• Innovative Job Guarantee Scheme delivers economic and social boost to Austrian Town;
  • Scheme designer, INET Oxford’s Lukas Lehner, receives international recognition for novel economic research;
  • Success prompts global organisations to look closely at policy implications.

Lukas Lehner, a doctoral student at the University of Oxford’s Department of Social Policy & Intervention and a researcher at the Institute for New Economic Thinking at the Oxford Martin School, won the Economic and Social Research Council’s (ESRC) Outstanding Early Career Impact award for his project, ‘Designing a guaranteed job scheme to reduce long-term unemployment’.

Together with Oxford Professor of Economics Maximilian Kasy, he designed and evaluated a pilot that achieved eye-catching results in a small community in Austria.

Launched in 2020, the initiative was designed to bring long-term unemployed individuals back into the workforce. The pilot, collaborated with the job centre, was unique in offering a universal and unconditional guarantee of a well-paid job to every resident who was unemployed for more than 12 months. Participation in the scheme was voluntary and it was designed to provide meaningful employment, along with innovative ways to motivate participation.

Results found participants’ incomes rose and they gained greater financial security. Those taking part were happier, more satisfied, and felt more in control of their lives. They had more meaningful interactions with others, felt more valued, and felt they had more people around them who they could rely on.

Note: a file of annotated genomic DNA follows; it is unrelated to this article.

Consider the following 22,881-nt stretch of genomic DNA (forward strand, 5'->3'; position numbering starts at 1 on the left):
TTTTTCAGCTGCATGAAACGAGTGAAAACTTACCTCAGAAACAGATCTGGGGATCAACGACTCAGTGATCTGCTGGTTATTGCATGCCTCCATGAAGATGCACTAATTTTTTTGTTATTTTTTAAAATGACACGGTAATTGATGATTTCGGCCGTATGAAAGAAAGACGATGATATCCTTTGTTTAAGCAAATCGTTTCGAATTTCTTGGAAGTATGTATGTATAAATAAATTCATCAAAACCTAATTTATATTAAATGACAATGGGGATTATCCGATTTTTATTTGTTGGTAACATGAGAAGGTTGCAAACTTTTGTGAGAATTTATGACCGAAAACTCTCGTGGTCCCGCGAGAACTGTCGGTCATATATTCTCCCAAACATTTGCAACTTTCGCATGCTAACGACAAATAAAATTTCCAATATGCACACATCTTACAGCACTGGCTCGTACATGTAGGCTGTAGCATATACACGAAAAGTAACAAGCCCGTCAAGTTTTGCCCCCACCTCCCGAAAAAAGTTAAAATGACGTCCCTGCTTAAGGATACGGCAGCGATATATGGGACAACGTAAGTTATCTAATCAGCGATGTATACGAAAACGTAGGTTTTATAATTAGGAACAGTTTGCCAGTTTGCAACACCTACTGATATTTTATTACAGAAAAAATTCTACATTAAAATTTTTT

The work is being looked at by major international organisations such as the UN, EU, ILO and OECD who are interested in its implications for policy design.

INET Oxford Executive Director Eric Beinhocker congratulated Lukas and Max, noting that their research could prompt major policy-changes across the world.

“For decades, governments have struggled to deal with issues related to long-term unemployment. The promising results from Lukas’ and Max’s research shows that guaranteed job schemes could be a win-win, significantly improving the lives of participants and providing better outcomes for governments.”

INET’s Lukas Lehner said the pilot scheme had improved both economic and social outcomes.

“Employment, with appropriate wages, can generate long term benefits that go well beyond the economic.” Lukas Lehner said.

"Being out of work for long periods of time not only puts pressure on a person’s finances, but also affects their health, wellbeing and social inclusion.”

“Our pilot scheme not only eliminated long-term unemployment – an important result, given the programme’s entirely voluntary nature—but also showed that participants were happier, more satisfied and felt more in control of their lives” he added.


Read the INET Oxford research briefing on the Universal Job Guarantee

Read the full study - Employing the unemployed of Marienthal: Evaluation of a guaranteed job program

Watch the video - Piloting a job guarantee scheme for long-term unemployed people